israel
  • Adjuntas (ad HOON tas) Puerto Rico
  • United States
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  • Joachim Oster
  • Enid Guerra
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  • Jim
 

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Profile Information

What is your position in the coffee industry?
coffee roaster, coffee grower
Where are you located? ( City and Country )
Adjuntas Puerto Rico/USA
How many years have you been in the industry?
born in coffee culture, then 14 years more recently
About Me:
Retired early from Child Study Team, Newark Public Schools, NJ and started to farm coffee in the premier coffee growing region in Puerto Rico/USA, ADJUNTAS.
Sandra and I live on the farm, only a couple of miles from where my father and his parents lived. My wife says I am happiest farming, but I also love selling our exceptional coffee. Sandra loves meeting people as we talk about our coffee.

I was born in a coffee farm in the hills of Oriente, Cuba, where my Puerto Rican family had migrated. My cousin in NY took me to NY at age 14 and for over 40 years lived in the area, except for 2 Peace Corps years in Bolivian Altiplano. All along I dreamed of owning a coffee farm to produce one of the world's best coffees. See, be careful what you dream about!
About My Company:
Farm: 225 acres 30 acres of specialty coffee varieties (Bourbon, Catuai, Caturra) Use ecology friendly equipment and methods that use little water, much gravity, little energy and previous year's coffee hull as bio-renewable fuel to dry our precious beans using a heat exchanger.

We market green beans and roasted beans locally in Puerto Rico/USA and in the States under the name Sandra Farms 100% Adjuntas Mountain Grown. Web page: sandrafarms.com
Website:
http://www.sandrafarms.com

Comment Wall (8 comments)

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At 11:18pm on March 22, 2009, Joachim Oster said…
Here's the wikipedia description of Ramiro L Colon: http://en.wikipedia.org/wiki/Ramiro_L._Colon

I am curious of HOW and IF the coffee farmers in Puerto Rico are organized. Also how much the government helps or regulates the coffee processing and sales. I also am in contact with a coffee farmer in the JAmaican Blue Mountains, who is close to the Jamaican Coffee Board. We tell each other about the specific problems of our region and astonishingly nobody else of us farmers or organizations is doing this. Eventually I would like to have a connection to a specialty coffee farm in every interesting coffee region ( There is a great coffee culture resurrected in Mauritius, or a very British coffee culture in St. Helena, or on the Galapagos Islands.) My direct customers would trust me if I recommend another regions farm to try out, as long as they know it comes directly from the farm there and is of high quality. And we could have links and stories about each others farm. I envision a "world coffee club" of some sort and everybody would benefit.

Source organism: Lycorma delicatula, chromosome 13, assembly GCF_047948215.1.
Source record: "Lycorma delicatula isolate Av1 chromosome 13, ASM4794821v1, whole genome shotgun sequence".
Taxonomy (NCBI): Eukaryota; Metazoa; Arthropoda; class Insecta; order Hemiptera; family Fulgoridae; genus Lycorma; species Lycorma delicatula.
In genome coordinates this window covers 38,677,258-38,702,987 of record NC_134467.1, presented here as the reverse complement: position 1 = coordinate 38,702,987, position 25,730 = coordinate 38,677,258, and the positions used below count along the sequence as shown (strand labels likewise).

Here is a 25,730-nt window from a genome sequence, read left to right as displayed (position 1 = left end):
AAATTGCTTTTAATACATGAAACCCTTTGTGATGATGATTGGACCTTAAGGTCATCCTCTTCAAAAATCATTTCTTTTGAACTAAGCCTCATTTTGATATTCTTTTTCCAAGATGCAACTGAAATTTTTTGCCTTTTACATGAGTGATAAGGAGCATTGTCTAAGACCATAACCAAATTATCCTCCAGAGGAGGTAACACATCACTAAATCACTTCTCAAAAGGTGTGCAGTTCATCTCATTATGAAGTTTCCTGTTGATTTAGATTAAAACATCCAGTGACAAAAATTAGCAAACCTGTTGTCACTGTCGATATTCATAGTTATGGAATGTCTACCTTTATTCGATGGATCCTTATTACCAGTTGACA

At 1:17pm on March 21, 2009, Joachim Oster said…
Read an interesting piece about Ramiro L Colon and his efforts to protect the Puerto Rican coffee industry. Are people in Puerto rico aware of this nowadays? And are the import tariffs for foreign coffees still in place? As a full state of the union HAwaii is not able to protect its local industry with tariffs anymore. Maybe it is still different for your state. Is Yauco Selecto faked as Kona and Jamaican Blue Mountain is?

Greetings, Joaqin
At 5:50am on August 28, 2008, elisabet said…
Hola Israel,
i think you mean Hostelco as the food fair in Barcelona? inside the fair you will find a coffee area where you could show your coffee to the profesionals and consumers.
Please, let me know who trades your coffee in barcelona, under which brand and I will try to find it. Bear in mind that in Spain we have around 400 roasters.
I would love to taste your coffee, so if you are coming to the fair in barcelona let me know because i am going there for sure.
Saludos, Elisabet
At 8:49am on August 10, 2008, Banana Dang said…
Israel, the coffee you delivered is excellent. I will be ordering another 5 lbs soon. Sandra Farms Coffee is becoming the house brew at Banana Dang. cheers, Mario
At 1:54pm on August 4, 2008, israel said…
Mario/T2: Thanks! We'll learn some of this stuff yet... It's good to see folks planning to see you in Rincon, on the Road to Happiness, and try your great menu; they'll get hooked on the smoothies or the espresso. I tell everyone that you are a barista "fiebru", local parlance for intense. Hope to see you Wed. with coffee requested. Israel
At 8:38am on August 3, 2008, Banana Dang said…
Greating Israel! Great to see you here.
~Mario
At 8:15am on July 28, 2008, israel said…
Jim, since we did not hear back from you, I figured that my message sounded unusual, but then that is the price for speaking out. Since we produce and understand the costs involved, my perspective is different from that of a roaster. When you have a chance, go visit origin during picking season to see what it takes to pick a bushel of ripe coffee beans. You have to have great need to do that work, which is the case of workers in producing countries. Don't get me wrong, I do not like socialism, but those who work deserve to get paid adequately. That is why the Specialty Coffee industry keeps coming up different programs to improve the lot of coffee workers/producers.
Keep on roasting, and best wishes, israel
At 3:53pm on July 8, 2008, Jim said…
Nice to meet you. I went to your sight. Your green coffee is kind of expensive it must be good.
 
 
 

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